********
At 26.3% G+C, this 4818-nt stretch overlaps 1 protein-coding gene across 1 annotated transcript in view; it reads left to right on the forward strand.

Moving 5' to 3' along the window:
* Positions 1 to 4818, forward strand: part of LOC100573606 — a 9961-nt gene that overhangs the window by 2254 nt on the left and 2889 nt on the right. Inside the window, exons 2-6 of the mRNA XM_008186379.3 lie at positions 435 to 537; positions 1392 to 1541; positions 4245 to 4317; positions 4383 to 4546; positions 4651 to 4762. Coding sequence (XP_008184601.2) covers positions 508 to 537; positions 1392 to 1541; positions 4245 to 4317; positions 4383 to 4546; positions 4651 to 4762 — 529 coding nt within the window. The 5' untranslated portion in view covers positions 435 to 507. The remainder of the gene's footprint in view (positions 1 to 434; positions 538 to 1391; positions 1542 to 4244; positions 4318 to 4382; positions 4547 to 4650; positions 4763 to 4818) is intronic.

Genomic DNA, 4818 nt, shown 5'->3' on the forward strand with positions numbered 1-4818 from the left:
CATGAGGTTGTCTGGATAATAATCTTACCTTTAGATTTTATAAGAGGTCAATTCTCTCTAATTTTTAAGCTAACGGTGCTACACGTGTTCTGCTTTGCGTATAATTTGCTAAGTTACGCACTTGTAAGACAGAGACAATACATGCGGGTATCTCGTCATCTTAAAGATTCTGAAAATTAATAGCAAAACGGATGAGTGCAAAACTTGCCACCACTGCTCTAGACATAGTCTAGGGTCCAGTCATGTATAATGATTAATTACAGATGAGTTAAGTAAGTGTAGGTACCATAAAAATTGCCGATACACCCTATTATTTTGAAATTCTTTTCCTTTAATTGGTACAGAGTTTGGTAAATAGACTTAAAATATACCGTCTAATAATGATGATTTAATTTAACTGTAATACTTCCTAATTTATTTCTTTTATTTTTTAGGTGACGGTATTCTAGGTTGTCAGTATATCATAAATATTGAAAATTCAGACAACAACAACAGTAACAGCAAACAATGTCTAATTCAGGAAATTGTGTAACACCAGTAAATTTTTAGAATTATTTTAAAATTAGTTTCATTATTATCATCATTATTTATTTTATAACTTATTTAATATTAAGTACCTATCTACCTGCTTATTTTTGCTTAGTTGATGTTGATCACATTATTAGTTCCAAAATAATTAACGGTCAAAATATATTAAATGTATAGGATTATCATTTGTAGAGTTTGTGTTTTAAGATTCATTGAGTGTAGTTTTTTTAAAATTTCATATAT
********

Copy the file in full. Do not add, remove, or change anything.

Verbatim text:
At 26.3% G+C, this 4818-nt stretch overlaps 1 protein-coding gene across 1 annotated transcript in view; it reads left to right on the forward strand.

Moving 5' to 3' along the window:
* Positions 1 to 4818, forward strand: part of LOC100573606 — a 9961-nt gene that overhangs the window by 2254 nt on the left and 2889 nt on the right. Inside the window, exons 2-6 of the mRNA XM_008186379.3 lie at positions 435 to 537; positions 1392 to 1541; positions 4245 to 4317; positions 4383 to 4546; positions 4651 to 4762. Coding sequence (XP_008184601.2) covers positions 508 to 537; positions 1392 to 1541; positions 4245 to 4317; positions 4383 to 4546; positions 4651 to 4762 — 529 coding nt within the window. The 5' untranslated portion in view covers positions 435 to 507. The remainder of the gene's footprint in view (positions 1 to 434; positions 538 to 1391; positions 1542 to 4244; positions 4318 to 4382; positions 4547 to 4650; positions 4763 to 4818) is intronic.

Genomic DNA, 4818 nt, shown 5'->3' on the forward strand with positions numbered 1-4818 from the left:
CATGAGGTTGTCTGGATAATAATCTTACCTTTAGATTTTATAAGAGGTCAATTCTCTCTAATTTTTAAGCTAACGGTGCTACACGTGTTCTGCTTTGCGTATAATTTGCTAAGTTACGCACTTGTAAGACAGAGACAATACATGCGGGTATCTCGTCATCTTAAAGATTCTGAAAATTAATAGCAAAACGGATGAGTGCAAAACTTGCCACCACTGCTCTAGACATAGTCTAGGGTCCAGTCATGTATAATGATTAATTACAGATGAGTTAAGTAAGTGTAGGTACCATAAAAATTGCCGATACACCCTATTATTTTGAAATTCTTTTCCTTTAATTGGTACAGAGTTTGGTAAATAGACTTAAAATATACCGTCTAATAATGATGATTTAATTTAACTGTAATACTTCCTAATTTATTTCTTTTATTTTTTAGGTGACGGTATTCTAGGTTGTCAGTATATCATAAATATTGAAAATTCAGACAACAACAACAGTAACAGCAAACAATGTCTAATTCAGGAAATTGTGTAACACCAGTAAATTTTTAGAATTATTTTAAAATTAGTTTCATTATTATCATCATTATTTATTTTATAACTTATTTAATATTAAGTACCTATCTACCTGCTTATTTTTGCTTAGTTGATGTTGATCACATTATTAGTTCCAAAATAATTAACGGTCAAAATATATTAAATGTATAGGATTATCATTTGTAGAGTTTGTGTTTTAAGATTCATTGAGTGTAGTTTTTTTAAAATTTCATATAT